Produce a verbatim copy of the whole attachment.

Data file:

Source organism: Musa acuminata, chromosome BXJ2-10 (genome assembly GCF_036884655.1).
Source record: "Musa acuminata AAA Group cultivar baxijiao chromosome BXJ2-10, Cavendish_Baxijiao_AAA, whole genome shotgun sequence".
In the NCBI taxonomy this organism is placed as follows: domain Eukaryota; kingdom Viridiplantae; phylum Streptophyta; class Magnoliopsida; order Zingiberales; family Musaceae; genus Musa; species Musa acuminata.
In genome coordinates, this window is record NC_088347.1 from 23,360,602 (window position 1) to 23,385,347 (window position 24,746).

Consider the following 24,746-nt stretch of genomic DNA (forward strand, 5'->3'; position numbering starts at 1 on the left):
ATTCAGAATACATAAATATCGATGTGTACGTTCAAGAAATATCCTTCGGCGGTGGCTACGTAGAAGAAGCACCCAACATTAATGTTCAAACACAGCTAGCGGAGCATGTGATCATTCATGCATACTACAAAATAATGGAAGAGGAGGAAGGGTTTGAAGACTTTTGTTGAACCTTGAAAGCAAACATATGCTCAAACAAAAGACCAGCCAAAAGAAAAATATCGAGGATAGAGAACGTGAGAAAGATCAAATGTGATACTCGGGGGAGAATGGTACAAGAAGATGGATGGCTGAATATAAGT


Source organism: Musa acuminata, chromosome BXJ2-10 (genome assembly GCF_036884655.1).
Source record: "Musa acuminata AAA Group cultivar baxijiao chromosome BXJ2-10, Cavendish_Baxijiao_AAA, whole genome shotgun sequence".
In the NCBI taxonomy this organism is placed as follows: domain Eukaryota; kingdom Viridiplantae; phylum Streptophyta; class Magnoliopsida; order Zingiberales; family Musaceae; genus Musa; species Musa acuminata.
In genome coordinates, this window is record NC_088347.1 from 23,360,602 (window position 1) to 23,385,347 (window position 24,746).

Consider the following 24,746-nt stretch of genomic DNA (forward strand, 5'->3'; position numbering starts at 1 on the left):
ATTCAGAATACATAAATATCGATGTGTACGTTCAAGAAATATCCTTCGGCGGTGGCTACGTAGAAGAAGCACCCAACATTAATGTTCAAACACAGCTAGCGGAGCATGTGATCATTCATGCATACTACAAAATAATGGAAGAGGAGGAAGGGTTTGAAGACTTTTGTTGAACCTTGAAAGCAAACATATGCTCAAACAAAAGACCAGCCAAAAGAAAAATATCGAGGATAGAGAACGTGAGAAAGATCAAATGTGATACTCGGGGGAGAATGGTACAAGAAGATGGATGGCTGAATATAAGT